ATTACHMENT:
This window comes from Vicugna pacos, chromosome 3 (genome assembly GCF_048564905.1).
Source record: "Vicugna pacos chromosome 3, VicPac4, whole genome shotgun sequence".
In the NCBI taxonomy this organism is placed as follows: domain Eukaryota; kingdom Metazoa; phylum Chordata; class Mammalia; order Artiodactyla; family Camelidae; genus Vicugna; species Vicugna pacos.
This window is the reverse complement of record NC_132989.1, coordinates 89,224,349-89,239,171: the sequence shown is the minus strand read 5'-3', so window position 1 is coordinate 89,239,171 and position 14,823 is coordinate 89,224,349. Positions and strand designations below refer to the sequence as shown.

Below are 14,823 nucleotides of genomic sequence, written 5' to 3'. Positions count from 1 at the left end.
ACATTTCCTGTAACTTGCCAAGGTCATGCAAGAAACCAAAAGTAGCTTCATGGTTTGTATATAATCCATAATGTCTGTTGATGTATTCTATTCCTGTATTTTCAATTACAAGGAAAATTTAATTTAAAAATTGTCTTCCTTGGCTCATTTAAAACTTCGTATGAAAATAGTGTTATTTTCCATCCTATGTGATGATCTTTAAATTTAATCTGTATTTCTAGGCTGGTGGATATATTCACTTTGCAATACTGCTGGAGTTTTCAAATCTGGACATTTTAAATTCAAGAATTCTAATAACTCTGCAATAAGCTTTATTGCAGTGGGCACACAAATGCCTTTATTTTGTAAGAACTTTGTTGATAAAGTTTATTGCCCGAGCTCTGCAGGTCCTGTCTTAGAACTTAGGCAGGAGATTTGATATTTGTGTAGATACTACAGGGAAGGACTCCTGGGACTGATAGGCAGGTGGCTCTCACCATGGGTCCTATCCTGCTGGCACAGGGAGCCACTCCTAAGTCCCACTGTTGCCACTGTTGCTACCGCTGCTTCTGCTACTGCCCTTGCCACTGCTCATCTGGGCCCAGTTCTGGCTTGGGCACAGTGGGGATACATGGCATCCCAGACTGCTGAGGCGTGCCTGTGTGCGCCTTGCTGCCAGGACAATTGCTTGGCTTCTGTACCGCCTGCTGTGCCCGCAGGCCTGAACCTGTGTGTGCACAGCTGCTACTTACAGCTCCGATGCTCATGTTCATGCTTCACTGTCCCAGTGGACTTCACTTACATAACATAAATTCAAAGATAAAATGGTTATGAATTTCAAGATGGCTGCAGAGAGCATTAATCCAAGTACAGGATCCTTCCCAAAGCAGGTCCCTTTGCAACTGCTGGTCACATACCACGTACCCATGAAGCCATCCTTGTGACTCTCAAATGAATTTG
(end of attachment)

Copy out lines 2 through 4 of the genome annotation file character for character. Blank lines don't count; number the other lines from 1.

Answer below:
Source record: "Vicugna pacos chromosome 3, VicPac4, whole genome shotgun sequence".
In the NCBI taxonomy this organism is placed as follows: domain Eukaryota; kingdom Metazoa; phylum Chordata; class Mammalia; order Artiodactyla; family Camelidae; genus Vicugna; species Vicugna pacos.
This window is the reverse complement of record NC_132989.1, coordinates 89,224,349-89,239,171: the sequence shown is the minus strand read 5'-3', so window position 1 is coordinate 89,239,171 and position 14,823 is coordinate 89,224,349. Positions and strand designations below refer to the sequence as shown.